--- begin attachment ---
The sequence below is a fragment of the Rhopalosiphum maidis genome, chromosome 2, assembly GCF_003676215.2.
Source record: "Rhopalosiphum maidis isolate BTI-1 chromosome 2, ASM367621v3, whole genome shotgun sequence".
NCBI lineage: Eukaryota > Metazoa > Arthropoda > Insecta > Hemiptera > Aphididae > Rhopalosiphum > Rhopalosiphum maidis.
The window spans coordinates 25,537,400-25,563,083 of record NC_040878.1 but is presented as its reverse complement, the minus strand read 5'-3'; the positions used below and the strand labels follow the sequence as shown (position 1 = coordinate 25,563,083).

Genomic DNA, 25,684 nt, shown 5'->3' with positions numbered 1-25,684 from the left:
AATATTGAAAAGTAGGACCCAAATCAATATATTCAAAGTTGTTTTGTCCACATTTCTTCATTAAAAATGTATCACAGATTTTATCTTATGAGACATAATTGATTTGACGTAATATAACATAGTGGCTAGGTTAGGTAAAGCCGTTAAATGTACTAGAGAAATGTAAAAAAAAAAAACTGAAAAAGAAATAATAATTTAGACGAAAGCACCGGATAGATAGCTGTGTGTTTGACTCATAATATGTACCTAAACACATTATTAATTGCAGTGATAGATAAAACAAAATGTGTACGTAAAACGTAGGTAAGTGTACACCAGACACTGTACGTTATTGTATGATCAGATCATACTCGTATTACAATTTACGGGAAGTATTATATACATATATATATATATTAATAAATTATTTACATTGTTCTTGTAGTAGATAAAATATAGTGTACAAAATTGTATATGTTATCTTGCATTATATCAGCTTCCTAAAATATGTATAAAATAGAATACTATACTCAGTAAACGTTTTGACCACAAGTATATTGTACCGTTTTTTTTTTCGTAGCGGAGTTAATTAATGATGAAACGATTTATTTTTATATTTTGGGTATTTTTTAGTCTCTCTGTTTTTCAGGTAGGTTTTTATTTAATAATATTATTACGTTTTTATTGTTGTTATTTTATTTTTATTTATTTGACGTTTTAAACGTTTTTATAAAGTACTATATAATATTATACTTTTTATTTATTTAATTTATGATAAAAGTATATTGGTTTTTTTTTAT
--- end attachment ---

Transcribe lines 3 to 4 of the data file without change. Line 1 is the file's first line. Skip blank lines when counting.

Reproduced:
NCBI lineage: Eukaryota > Metazoa > Arthropoda > Insecta > Hemiptera > Aphididae > Rhopalosiphum > Rhopalosiphum maidis.
The window spans coordinates 25,537,400-25,563,083 of record NC_040878.1 but is presented as its reverse complement, the minus strand read 5'-3'; the positions used below and the strand labels follow the sequence as shown (position 1 = coordinate 25,563,083).